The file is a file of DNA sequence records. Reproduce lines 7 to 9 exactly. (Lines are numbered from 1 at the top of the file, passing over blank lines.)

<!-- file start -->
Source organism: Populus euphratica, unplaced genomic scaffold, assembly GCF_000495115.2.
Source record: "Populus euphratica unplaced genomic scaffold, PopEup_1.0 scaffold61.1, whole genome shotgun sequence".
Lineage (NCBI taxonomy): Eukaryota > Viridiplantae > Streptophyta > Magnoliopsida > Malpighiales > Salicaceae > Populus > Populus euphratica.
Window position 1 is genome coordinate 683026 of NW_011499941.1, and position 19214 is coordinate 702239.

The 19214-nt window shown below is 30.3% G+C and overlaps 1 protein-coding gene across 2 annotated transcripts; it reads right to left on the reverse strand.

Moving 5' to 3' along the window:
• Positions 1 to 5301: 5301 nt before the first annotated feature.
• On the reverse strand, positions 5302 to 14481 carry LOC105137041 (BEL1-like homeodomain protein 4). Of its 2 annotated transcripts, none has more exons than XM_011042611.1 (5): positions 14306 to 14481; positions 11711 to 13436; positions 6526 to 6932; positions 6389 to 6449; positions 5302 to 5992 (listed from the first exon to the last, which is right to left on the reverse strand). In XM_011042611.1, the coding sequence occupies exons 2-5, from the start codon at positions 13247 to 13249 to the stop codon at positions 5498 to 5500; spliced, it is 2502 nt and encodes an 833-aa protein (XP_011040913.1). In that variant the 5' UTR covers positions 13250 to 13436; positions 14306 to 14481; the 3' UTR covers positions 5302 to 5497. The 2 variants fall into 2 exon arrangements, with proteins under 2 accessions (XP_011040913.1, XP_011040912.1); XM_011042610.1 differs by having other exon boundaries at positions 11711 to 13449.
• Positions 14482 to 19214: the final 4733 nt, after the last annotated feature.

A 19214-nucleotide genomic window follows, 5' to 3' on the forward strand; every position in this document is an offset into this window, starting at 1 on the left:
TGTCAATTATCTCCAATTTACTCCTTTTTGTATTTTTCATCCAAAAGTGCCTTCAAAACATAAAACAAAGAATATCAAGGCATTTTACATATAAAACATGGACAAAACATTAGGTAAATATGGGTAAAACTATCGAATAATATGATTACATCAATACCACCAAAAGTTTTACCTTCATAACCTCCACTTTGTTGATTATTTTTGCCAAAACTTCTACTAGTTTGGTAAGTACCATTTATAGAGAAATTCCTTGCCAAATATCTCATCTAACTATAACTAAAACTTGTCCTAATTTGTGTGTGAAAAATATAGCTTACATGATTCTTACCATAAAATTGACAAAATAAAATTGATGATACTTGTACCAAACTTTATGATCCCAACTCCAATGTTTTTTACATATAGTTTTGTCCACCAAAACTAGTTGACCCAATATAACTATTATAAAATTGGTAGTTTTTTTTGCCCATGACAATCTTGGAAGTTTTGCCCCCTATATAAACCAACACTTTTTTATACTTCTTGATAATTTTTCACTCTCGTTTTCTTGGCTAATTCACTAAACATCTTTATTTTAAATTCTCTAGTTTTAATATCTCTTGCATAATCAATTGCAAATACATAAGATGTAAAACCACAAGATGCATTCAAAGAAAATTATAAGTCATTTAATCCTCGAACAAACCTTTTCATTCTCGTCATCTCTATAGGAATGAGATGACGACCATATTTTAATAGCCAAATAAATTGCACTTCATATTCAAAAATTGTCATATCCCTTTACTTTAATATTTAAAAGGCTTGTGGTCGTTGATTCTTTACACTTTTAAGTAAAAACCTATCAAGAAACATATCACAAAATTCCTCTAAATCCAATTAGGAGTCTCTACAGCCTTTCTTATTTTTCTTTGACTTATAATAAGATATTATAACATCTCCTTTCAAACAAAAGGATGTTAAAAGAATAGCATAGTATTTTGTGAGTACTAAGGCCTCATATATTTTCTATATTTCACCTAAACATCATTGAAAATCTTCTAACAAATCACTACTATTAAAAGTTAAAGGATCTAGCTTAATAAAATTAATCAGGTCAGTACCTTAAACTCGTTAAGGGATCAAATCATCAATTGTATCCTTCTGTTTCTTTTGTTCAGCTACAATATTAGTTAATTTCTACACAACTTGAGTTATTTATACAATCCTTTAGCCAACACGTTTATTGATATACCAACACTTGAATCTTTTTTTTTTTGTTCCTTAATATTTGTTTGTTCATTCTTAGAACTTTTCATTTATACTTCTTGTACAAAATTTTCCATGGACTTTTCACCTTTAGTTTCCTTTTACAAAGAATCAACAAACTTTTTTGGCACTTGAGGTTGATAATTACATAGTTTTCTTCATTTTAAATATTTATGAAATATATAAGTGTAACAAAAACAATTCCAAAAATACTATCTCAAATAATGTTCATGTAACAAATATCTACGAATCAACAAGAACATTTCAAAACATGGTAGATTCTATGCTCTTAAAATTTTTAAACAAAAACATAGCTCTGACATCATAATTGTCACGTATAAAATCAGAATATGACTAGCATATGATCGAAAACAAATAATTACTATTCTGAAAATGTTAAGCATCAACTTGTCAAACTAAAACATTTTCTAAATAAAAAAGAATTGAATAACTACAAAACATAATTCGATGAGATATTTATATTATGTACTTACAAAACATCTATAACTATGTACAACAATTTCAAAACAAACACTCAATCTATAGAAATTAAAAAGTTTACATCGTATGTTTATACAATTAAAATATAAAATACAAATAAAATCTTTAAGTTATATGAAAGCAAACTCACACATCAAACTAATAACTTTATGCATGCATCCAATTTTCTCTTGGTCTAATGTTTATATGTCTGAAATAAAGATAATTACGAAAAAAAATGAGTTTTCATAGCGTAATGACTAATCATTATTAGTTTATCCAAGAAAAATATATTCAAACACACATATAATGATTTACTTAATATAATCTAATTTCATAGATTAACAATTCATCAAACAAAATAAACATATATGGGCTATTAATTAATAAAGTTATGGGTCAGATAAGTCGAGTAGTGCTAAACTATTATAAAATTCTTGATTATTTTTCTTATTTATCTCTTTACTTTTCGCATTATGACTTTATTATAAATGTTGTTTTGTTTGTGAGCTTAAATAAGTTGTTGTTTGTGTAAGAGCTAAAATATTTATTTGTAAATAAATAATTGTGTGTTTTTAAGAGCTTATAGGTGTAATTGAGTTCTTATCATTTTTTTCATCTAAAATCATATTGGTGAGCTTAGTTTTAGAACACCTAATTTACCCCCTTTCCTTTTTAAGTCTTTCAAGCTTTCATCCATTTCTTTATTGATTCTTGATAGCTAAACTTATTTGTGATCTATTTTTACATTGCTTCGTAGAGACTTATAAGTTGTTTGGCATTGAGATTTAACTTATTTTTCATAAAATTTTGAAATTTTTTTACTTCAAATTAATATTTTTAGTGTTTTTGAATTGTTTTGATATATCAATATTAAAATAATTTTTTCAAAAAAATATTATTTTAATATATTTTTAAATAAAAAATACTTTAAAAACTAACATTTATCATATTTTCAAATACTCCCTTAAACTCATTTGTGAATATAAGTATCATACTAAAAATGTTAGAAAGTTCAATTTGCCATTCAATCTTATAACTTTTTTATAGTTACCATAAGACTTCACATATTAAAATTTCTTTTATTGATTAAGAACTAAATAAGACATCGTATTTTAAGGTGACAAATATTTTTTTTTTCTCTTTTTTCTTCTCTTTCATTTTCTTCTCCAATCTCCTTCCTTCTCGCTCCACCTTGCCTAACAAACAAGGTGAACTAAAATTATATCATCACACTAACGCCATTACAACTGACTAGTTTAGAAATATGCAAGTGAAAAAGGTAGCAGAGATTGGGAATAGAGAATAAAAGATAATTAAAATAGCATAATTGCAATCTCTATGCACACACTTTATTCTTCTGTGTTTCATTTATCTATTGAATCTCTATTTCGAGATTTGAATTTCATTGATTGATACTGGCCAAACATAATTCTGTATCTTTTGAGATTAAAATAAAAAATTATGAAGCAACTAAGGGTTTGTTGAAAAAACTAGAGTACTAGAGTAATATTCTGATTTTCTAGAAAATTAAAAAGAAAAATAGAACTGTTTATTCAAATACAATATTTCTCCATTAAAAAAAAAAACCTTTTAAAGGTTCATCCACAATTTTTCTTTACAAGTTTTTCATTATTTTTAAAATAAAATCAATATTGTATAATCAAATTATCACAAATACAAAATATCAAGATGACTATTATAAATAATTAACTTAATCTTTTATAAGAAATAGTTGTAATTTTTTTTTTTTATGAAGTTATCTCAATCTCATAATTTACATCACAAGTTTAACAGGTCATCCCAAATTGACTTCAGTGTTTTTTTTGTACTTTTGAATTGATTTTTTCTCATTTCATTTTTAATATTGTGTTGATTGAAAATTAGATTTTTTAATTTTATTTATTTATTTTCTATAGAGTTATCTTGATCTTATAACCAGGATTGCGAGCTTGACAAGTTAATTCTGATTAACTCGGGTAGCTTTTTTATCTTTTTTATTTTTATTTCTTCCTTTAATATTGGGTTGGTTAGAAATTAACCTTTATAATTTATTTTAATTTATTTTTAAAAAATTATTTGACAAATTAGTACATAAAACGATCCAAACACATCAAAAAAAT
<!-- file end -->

• Positions 1 to 5301: 5301 nt before the first annotated feature.
• On the reverse strand, positions 5302 to 14481 carry LOC105137041 (BEL1-like homeodomain protein 4). Of its 2 annotated transcripts, none has more exons than XM_011042611.1 (5): positions 14306 to 14481; positions 11711 to 13436; positions 6526 to 6932; positions 6389 to 6449; positions 5302 to 5992 (listed from the first exon to the last, which is right to left on the reverse strand). In XM_011042611.1, the coding sequence occupies exons 2-5, from the start codon at positions 13247 to 13249 to the stop codon at positions 5498 to 5500; spliced, it is 2502 nt and encodes an 833-aa protein (XP_011040913.1). In that variant the 5' UTR covers positions 13250 to 13436; positions 14306 to 14481; the 3' UTR covers positions 5302 to 5497. The 2 variants fall into 2 exon arrangements, with proteins under 2 accessions (XP_011040913.1, XP_011040912.1); XM_011042610.1 differs by having other exon boundaries at positions 11711 to 13449.
• Positions 14482 to 19214: the final 4733 nt, after the last annotated feature.